"We started learning to play the accordion, both of us," Villarreal said. "We were just children, we used to go to the same school."
One day, Gonzalez went to visit his classmate on his bike. He saw Villarreal throw away an old, two-row button diatonic accordion in the trash. He questioned why he was throwing it away when he went up to his buddy.
"Yo necesito una acordeon, pa' tocar yo," ("I need an accordion, to play myself,") Gonzalez remembers telling him.
"Pos mira, llevate esta," ("Well look, take this one,") Villarreal replied.
"Le di un dolar," ("I gave him one dollar,") Gonzalez told me.
When Gonzalez got home, he soon found out why it was being thrown away. The accordion was a mess, and when he opened it up, a rat leaped out!
"Honest to God!" Gonzalez claims. "He had a nest inside!"
I asked Villarreal if he remembered this story. He recalls getting $2.00 as opposed to just $1.00. When I brought up the rat, he just started laughing.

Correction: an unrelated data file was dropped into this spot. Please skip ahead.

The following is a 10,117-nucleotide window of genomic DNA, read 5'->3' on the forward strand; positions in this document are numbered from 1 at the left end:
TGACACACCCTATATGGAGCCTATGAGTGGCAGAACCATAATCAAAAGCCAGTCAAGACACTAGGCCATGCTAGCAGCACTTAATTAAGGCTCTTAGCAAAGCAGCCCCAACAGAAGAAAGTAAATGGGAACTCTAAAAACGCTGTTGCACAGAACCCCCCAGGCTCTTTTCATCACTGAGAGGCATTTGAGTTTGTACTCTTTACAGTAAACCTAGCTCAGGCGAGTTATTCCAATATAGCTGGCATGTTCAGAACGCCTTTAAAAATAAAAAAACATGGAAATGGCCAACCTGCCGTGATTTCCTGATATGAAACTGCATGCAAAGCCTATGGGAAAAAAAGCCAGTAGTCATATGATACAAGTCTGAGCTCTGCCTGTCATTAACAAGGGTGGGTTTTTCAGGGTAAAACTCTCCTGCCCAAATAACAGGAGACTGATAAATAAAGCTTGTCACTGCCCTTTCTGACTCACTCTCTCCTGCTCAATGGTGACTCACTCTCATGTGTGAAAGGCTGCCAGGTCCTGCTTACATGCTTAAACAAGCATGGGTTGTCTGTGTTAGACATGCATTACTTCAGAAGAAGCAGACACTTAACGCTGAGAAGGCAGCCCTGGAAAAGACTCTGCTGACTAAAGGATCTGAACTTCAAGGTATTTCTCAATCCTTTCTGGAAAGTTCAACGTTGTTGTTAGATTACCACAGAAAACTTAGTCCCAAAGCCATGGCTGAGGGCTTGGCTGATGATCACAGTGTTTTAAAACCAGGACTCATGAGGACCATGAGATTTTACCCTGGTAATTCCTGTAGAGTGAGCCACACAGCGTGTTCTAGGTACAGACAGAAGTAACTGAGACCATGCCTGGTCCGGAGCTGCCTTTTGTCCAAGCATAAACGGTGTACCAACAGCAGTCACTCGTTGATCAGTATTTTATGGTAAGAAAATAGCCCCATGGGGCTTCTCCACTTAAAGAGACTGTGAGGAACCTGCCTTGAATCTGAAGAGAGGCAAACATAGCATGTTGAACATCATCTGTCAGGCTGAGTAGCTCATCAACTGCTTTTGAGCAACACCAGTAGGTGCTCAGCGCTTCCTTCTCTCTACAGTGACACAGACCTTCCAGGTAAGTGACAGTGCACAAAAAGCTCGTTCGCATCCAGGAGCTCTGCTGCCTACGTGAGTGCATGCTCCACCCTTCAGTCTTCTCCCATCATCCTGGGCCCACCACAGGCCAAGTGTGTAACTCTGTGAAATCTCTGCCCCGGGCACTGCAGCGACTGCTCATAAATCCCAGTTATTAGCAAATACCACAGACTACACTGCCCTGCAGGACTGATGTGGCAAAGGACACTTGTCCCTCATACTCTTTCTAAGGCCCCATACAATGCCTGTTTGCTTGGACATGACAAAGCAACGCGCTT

"I wouldn't doubt it, (the accordion) was all torn up," Villarreal said after he collected himself from laughing. "Back then, we used to live in frame houses, no dry walls or anything. They were on concrete blocks, there was all kinds of animals there."
The accordion was patched up, tinkered around with and used until Gonzalez's mom bought him a three row, button diatonic accordion when he reach his teens. A photo of him and that second accordion is displayed on his wall, next to a bed.
Gonzalez credits Lupe Cabrera and Rumaldo Zapata for teaching him the accordion during those early years. His first experience playing in front of an audience came at school assemblies at the now demolished Sam Houston Elementary school in McAllen. Eventually he left school as a teenager, and went up north to work as a migrant worker. When he wasn't picking cotton, he would be playing his accordion on the side for extra money.
"Tocaba alla y le mandaba feria a mi mama," ("I would play over there and send money back home to my mom,") Gonzalez said.
One of the first public places he performed at in the Rio Grande Valley was La Concordia in McAllen. His conjunto consisted of him on the accordion, Roberto Mata on bajo-sexto, Israel Segura on bass, and Gilberto Garza on drums.